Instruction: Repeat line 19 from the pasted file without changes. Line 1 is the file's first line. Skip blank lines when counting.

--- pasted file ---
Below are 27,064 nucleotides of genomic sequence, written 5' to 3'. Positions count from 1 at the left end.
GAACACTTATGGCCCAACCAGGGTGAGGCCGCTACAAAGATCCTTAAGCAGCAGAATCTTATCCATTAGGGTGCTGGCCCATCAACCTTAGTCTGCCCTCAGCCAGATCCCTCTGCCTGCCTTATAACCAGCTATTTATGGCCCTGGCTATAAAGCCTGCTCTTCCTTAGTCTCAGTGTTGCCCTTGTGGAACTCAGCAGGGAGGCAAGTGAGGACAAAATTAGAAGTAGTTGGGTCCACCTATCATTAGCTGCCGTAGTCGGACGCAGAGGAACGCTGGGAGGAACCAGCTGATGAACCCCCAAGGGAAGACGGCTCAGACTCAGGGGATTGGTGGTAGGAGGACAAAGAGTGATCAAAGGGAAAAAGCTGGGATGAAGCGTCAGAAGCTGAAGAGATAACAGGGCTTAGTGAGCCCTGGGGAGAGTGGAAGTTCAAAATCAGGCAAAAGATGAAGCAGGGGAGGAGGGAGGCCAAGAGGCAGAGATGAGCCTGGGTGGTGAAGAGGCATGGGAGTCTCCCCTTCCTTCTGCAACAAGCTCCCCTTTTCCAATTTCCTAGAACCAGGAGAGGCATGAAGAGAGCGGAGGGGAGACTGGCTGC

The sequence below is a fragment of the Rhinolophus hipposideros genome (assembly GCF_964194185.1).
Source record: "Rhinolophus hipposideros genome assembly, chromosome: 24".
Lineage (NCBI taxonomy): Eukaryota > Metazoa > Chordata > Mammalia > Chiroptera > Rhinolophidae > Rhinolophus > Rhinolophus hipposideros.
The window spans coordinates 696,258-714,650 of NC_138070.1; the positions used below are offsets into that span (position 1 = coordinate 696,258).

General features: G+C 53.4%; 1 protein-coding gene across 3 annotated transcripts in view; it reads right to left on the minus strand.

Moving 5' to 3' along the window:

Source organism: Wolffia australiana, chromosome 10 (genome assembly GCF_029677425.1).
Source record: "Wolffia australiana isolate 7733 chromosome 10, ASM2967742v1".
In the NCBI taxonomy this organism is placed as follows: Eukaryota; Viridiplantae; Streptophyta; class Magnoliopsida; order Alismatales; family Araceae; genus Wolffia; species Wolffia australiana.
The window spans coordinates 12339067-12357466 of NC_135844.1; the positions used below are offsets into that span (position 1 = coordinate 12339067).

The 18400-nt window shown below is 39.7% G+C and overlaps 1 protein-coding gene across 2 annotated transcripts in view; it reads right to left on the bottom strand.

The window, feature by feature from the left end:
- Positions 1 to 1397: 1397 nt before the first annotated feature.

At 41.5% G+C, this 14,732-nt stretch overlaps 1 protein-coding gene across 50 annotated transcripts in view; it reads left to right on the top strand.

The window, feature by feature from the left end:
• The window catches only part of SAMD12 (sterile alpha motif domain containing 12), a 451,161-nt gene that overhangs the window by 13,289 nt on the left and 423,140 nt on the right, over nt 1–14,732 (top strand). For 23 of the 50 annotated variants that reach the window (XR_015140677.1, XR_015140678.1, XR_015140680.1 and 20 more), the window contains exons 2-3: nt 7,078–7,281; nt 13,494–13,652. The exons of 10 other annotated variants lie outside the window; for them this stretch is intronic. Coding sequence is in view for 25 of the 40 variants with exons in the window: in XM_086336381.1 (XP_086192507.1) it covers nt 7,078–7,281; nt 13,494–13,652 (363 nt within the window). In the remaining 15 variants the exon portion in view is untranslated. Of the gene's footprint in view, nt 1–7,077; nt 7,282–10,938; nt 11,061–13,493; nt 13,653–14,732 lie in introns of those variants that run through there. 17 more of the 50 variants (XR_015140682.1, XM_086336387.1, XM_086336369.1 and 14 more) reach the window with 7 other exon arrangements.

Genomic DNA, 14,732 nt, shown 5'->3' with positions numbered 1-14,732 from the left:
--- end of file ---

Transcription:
Genomic DNA, 14,732 nt, shown 5'->3' with positions numbered 1-14,732 from the left: